You’re only dancin’ on this earth for a short while

and written as a five-line tanka . . .

Oh very young
what will you leave us
this time
You’re only dancin’ on this earth
for a short while

Of the 25 death poems I selected for this Special Feature, most conveyed a sense of acceptance, many faced death with humor, and a few explored other aspects of our relationship with death, including Zen philosophy, and the how, when, where, and why of death.

I open the selection with a question posed in a death tanka by Michael G. Smith:

Has Zen taught you
anything about dying?
she eventually asked
sprung on me
like a snare

This paradoxical approach to death framed in a question from, perhaps, a loved one seems like a good way to approach the collection. Someone who has spent years studying Zen would seem to have a healthy and enlightened view of death, but the sudden trap laid upon him catches him off guard. Is the narrator dying? What does the narrator know about dying? What does anyone know?

The next poem in the collection, written by Autumn Noelle Hall, seems to have an answer to this question, an enlightened, Zen-like view of death, which is why it follows Michael’s death poem:

like Heron, my Death
who waits with infinite
and sees this living world
for the reflection it is

Is life a dream? Of what is the living world a reflection? Is this the Heron of the Greek myths — a messenger, a shaman? If so, is the message death? Is it the Egyptian Heron associated with death and rebirth? Autumn gives us plenty to think about even as she attempts to answer the question.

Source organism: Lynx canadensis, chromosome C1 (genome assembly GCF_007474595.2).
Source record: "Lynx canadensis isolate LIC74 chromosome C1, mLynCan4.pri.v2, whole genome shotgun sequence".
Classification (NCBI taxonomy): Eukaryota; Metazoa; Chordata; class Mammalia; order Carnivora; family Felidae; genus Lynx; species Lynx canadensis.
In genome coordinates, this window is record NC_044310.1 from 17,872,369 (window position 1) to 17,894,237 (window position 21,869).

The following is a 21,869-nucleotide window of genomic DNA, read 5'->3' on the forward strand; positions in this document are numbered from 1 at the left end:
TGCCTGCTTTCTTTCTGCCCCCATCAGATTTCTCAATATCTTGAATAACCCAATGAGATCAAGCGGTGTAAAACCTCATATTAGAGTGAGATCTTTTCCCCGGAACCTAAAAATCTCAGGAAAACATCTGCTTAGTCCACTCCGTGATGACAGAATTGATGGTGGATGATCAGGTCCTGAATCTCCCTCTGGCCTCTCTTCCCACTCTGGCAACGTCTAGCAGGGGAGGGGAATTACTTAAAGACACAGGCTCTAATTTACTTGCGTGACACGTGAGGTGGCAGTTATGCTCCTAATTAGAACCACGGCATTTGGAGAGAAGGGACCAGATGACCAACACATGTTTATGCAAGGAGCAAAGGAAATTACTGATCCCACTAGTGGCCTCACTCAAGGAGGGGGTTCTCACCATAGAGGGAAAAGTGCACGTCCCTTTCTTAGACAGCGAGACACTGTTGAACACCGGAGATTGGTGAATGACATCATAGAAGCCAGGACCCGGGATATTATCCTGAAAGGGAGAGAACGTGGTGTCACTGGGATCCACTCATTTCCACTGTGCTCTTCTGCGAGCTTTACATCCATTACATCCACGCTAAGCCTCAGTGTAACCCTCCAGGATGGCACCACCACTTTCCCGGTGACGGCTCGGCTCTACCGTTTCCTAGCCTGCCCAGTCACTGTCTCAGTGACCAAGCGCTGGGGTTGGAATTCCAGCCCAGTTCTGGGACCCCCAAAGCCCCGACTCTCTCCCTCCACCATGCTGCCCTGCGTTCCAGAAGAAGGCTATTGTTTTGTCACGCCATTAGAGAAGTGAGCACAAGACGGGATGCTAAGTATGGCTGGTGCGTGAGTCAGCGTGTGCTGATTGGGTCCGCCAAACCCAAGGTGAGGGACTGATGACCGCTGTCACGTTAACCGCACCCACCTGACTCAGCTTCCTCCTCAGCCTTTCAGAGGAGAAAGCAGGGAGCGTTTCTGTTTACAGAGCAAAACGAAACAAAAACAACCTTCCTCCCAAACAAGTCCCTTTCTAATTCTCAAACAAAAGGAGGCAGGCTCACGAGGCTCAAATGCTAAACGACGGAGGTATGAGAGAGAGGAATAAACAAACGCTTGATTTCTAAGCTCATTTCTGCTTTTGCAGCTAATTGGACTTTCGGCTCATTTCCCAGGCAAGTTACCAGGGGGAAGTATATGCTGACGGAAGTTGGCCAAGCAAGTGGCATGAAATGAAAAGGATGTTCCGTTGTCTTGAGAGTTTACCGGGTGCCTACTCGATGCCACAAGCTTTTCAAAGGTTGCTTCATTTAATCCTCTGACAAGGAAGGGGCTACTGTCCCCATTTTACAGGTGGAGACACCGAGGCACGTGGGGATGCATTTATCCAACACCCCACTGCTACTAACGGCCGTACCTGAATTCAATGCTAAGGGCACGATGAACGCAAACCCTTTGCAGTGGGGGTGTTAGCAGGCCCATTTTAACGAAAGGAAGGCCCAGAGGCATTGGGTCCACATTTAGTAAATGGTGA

In the following selections, I seek to progress from the question of death itself, to how the poet might die, the inevitability of death, the afterlife, what the poet would like done with their remains, their legacies, whether they might go to heaven or hell, and finally the question of when death will come.

Peter Jastermsky, in his poignant death poem, reminds us that death can come at any time and we may not see it coming:

opened or closed,
our eyes may not see
the end approaching
that day we didn’t know
would be our last

Although Peter does not state it explicitly, I believe this is an admonition to be thankful for every day and to live life to the fullest.

And finally, Ed Bremson’s vision of the most beautiful way to go gently into that good night (apologies to Dylan Thomas):

of snow . . .
deeper and deeper
into the woods

It has been a pleasure and an honor to read the death poems from so many fine tanka poets. I regret I could not include all of the death poems that warranted inclusion in this Special Feature.

In closing, I offer one final death tanka . . .

when they say
death is on the horizon
take comfort
for the horizon
is but an illusion

with gratitude,
Michael H. Lester

1) Michael G. Smith

Has Zen taught you
anything about dying?

she eventually asked
sprung on me
like a snare

2) Autumn Noelle Hall

like Heron, my Death
who waits with infinite
and sees this living world
for the reflection it is

3) Kathryn J. Stevens

captive of the wind